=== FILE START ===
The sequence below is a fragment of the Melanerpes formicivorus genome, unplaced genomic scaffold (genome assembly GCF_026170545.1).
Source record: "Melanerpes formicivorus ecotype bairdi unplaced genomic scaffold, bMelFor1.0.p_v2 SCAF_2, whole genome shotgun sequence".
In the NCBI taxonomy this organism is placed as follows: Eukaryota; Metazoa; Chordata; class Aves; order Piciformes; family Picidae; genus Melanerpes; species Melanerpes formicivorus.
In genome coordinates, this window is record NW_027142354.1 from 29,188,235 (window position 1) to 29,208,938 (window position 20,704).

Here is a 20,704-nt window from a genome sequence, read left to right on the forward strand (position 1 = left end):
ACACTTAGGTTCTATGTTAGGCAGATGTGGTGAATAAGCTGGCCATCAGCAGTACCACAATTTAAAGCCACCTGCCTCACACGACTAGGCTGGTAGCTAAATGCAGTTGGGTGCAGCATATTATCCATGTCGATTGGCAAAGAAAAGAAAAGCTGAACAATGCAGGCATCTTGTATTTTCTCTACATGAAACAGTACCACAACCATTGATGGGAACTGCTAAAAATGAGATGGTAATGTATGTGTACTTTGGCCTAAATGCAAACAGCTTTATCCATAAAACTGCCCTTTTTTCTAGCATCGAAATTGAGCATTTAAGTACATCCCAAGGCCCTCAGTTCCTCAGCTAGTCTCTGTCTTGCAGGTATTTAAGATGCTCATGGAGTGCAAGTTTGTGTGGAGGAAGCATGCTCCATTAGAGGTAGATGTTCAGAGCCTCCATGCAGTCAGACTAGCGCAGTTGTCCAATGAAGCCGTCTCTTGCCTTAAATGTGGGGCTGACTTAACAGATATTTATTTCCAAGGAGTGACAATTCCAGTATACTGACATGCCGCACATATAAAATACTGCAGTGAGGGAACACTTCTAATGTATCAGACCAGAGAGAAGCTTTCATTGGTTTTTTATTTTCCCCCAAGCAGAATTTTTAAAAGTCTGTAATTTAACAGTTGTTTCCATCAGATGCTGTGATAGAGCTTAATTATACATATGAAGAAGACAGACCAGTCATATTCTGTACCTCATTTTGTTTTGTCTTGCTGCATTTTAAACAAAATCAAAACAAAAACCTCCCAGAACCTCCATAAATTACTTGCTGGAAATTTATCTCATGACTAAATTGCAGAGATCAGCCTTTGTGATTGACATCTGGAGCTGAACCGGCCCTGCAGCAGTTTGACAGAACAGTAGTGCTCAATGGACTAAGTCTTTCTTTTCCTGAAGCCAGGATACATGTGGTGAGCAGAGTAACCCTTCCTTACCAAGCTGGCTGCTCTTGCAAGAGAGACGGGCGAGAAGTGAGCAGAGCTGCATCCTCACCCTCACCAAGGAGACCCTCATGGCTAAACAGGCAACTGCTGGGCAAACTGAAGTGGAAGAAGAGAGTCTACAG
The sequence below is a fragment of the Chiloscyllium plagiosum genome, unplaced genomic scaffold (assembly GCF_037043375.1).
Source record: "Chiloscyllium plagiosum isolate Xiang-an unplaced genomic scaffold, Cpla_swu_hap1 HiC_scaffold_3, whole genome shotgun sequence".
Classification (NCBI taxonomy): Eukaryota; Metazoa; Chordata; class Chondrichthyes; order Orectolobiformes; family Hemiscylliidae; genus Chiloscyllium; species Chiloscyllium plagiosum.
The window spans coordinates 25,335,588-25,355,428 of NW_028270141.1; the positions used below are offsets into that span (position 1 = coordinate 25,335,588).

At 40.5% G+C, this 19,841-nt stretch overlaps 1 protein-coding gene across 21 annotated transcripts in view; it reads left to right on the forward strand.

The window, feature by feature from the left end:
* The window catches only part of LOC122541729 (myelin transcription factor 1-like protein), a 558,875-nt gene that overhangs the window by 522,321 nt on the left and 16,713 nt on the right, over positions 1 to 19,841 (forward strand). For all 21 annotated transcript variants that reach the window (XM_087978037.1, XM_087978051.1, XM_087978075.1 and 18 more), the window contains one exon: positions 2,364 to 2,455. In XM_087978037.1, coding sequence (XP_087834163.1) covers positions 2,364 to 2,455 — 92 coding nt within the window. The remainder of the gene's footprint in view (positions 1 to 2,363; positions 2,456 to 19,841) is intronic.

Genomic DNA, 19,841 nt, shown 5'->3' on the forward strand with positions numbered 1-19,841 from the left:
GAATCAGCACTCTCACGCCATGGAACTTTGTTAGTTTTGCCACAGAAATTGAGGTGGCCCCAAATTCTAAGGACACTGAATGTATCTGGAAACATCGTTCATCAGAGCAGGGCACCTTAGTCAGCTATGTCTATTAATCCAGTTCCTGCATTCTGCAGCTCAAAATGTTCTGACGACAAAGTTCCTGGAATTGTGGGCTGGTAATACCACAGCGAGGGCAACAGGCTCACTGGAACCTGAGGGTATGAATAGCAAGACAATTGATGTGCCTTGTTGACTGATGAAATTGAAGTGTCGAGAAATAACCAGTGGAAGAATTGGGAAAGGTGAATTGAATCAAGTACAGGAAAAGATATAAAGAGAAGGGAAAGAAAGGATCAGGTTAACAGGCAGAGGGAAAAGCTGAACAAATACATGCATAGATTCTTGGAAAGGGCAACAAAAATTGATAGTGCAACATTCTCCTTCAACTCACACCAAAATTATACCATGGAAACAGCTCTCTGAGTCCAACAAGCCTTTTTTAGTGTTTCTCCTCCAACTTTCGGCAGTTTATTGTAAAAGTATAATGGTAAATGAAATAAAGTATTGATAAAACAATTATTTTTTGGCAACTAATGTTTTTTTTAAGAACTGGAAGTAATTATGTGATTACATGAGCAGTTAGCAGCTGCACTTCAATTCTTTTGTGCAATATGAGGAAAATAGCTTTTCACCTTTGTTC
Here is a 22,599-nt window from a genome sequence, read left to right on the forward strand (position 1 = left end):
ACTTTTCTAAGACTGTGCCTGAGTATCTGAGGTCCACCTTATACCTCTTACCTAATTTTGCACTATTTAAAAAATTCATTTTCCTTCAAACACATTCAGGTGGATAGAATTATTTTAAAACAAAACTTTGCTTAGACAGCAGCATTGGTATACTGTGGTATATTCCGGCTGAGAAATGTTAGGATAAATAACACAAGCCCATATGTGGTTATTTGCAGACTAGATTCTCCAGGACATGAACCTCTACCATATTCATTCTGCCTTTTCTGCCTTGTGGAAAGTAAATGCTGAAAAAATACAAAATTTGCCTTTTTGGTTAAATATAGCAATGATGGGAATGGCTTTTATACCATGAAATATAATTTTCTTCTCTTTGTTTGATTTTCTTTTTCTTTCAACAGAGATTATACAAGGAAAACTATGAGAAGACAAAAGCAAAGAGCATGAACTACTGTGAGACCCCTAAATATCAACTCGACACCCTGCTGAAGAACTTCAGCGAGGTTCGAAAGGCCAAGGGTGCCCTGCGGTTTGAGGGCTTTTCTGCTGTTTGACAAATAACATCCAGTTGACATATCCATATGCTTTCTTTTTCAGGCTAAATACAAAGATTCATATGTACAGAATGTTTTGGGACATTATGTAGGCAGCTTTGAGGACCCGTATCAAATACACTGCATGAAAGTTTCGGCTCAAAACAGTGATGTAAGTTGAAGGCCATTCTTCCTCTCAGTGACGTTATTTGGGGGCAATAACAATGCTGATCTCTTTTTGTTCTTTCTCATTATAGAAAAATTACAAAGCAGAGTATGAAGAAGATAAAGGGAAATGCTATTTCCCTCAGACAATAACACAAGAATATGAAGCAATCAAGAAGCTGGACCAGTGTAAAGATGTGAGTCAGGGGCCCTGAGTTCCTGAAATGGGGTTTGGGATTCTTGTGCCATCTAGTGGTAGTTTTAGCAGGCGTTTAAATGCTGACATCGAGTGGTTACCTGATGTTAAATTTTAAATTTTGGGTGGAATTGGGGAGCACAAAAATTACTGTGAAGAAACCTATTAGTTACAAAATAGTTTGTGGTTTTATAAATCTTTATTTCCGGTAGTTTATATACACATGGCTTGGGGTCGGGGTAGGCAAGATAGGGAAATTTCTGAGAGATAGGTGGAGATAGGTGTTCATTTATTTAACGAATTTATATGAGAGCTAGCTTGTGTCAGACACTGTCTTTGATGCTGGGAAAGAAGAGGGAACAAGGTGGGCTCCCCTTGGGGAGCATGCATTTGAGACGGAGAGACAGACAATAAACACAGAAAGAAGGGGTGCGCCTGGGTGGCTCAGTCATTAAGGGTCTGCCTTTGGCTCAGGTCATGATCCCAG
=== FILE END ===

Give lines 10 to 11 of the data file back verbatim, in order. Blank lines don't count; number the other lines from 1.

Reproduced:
The window spans coordinates 25,335,588-25,355,428 of NW_028270141.1; the positions used below are offsets into that span (position 1 = coordinate 25,335,588).

At 40.5% G+C, this 19,841-nt stretch overlaps 1 protein-coding gene across 21 annotated transcripts in view; it reads left to right on the forward strand.